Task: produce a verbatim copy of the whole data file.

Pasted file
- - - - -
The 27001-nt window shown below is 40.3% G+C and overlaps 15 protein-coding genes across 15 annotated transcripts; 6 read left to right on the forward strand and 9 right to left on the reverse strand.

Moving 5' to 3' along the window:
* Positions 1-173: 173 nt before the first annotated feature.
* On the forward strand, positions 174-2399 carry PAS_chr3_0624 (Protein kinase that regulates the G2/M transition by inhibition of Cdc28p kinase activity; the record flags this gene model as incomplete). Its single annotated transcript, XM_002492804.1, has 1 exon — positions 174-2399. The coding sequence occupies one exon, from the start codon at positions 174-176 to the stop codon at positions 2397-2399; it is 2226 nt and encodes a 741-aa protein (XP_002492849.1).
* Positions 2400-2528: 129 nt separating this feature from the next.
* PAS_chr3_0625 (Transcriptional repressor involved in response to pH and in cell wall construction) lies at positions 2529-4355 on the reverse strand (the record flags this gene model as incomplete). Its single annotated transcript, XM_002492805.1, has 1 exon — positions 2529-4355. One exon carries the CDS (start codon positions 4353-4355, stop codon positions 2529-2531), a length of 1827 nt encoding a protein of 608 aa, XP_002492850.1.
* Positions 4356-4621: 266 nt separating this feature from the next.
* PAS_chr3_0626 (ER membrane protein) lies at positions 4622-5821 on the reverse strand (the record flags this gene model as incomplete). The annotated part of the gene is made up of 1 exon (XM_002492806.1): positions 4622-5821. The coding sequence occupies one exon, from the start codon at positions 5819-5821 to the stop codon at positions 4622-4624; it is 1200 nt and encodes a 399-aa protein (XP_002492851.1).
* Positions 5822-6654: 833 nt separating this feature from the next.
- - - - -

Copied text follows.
The 27001-nt window shown below is 40.3% G+C and overlaps 15 protein-coding genes across 15 annotated transcripts; 6 read left to right on the forward strand and 9 right to left on the reverse strand.

Moving 5' to 3' along the window:
* Positions 1-173: 173 nt before the first annotated feature.
* On the forward strand, positions 174-2399 carry PAS_chr3_0624 (Protein kinase that regulates the G2/M transition by inhibition of Cdc28p kinase activity; the record flags this gene model as incomplete). Its single annotated transcript, XM_002492804.1, has 1 exon — positions 174-2399. The coding sequence occupies one exon, from the start codon at positions 174-176 to the stop codon at positions 2397-2399; it is 2226 nt and encodes a 741-aa protein (XP_002492849.1).
* Positions 2400-2528: 129 nt separating this feature from the next.
* PAS_chr3_0625 (Transcriptional repressor involved in response to pH and in cell wall construction) lies at positions 2529-4355 on the reverse strand (the record flags this gene model as incomplete). Its single annotated transcript, XM_002492805.1, has 1 exon — positions 2529-4355. One exon carries the CDS (start codon positions 4353-4355, stop codon positions 2529-2531), a length of 1827 nt encoding a protein of 608 aa, XP_002492850.1.
* Positions 4356-4621: 266 nt separating this feature from the next.
* PAS_chr3_0626 (ER membrane protein) lies at positions 4622-5821 on the reverse strand (the record flags this gene model as incomplete). The annotated part of the gene is made up of 1 exon (XM_002492806.1): positions 4622-5821. The coding sequence occupies one exon, from the start codon at positions 5819-5821 to the stop codon at positions 4622-4624; it is 1200 nt and encodes a 399-aa protein (XP_002492851.1).
* Positions 5822-6654: 833 nt separating this feature from the next.